Reports of Ref C's demise premature, and that's good news for Colorado
Jon Caldera and the Independence Institute staged a press conference this morning to "celebrate" the "end of Referendum C."
We couldn't disagree more, and we wanted to share our response:
Statement from the Bell Policy Center
concerning the "end of Referendum C"
Staff from the Independence Institute today joined representatives from national anti-tax and anti-government organizations to commemorate what they dubbed the end of Referendum C in Colorado.
"I suggest that Jon Caldera and his friends actually read Referendum C before celebrating too hard," said Wade Buchanan, president of the Bell. "Referendum C did not end at the beginning of this month. Coloradans will be benefiting from its effects for many years to come."
Referendum C, passed by Colorado voters in 2005 and supported by a broad, bipartisan coalition that included then-Gov. Bill Owens, has two parts. The first part was a five-year "time-out" from the spending limit and ratchet effect imposed by the TABOR amendment. That time-out ran from fiscal 2005 through the end of fiscal year 2009-2010, which ended on June 30 of this year.
Ref C allowed the state to retain the revenue generated by existing taxes. It did not impose any new taxes, nor did it raise tax rates.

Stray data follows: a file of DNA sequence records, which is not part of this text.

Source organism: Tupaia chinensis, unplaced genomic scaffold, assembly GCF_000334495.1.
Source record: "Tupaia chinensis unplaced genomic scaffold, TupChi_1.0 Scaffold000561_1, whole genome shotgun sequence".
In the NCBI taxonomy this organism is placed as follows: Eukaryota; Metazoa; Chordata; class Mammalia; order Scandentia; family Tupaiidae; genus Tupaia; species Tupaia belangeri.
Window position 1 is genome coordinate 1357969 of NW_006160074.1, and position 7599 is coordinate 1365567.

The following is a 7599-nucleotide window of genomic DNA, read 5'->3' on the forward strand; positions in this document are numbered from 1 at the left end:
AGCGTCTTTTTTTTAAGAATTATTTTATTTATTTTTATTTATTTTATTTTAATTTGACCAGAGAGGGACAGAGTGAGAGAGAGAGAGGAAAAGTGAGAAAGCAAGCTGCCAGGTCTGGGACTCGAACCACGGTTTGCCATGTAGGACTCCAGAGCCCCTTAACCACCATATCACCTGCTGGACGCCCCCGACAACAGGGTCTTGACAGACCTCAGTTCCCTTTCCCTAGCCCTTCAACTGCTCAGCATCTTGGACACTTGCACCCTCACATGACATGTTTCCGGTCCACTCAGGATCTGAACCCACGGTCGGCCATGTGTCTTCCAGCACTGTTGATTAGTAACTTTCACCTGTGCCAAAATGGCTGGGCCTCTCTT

The second part of Referendum C, which took effect at the first of this month, is a new spending limit that is more than $2 billion higher than the old TABOR limit would have been and which does not have the draconian ratchet effect of that old limit.
"Governor Owens and the others who crafted Referendum C showed great foresight," said Buchanan. "They designed a mechanism that not only allowed Colorado to recover from the economic downturn in the early part of this decade, but which would ensure that our schools, community colleges and other public systems would be able to recover from future downturns as well."
"Because of Referendum C, class sizes have been smaller, tuition has been lower, more families in need have received health coverage and more construction workers have had jobs fixing roads and bridges in Colorado," said Buchanan.
"Because of Referendum C," Buchanan said, "Colorado will have $750 million more in just the current fiscal year alone (FY 2010-11) to help schools and other critical public systems recover from the current brutal economic downturn."
The $750 million is the amount the old TABOR limit would have forced the state to forgo in the current year, according to the latest forecast from the Legislative Council staff. To put that in perspective, $750 million is more than twice the state's general fund commitment to courts and the judicial system each year; 11 percent more than the state's general fund commitment to human service programs, including child protective services; more than 90 percent of the state's general fund commitment to colleges and universities each year; and more than half of the entire amount the state spends from all sources on roads and bridges each year.
"Avoiding that level of additional cuts may be bad news for the anti-government crowd," Buchanan said, "but it's finally a little bit of good news for Colorado businesses and families. It's good news for our economy and our quality of life."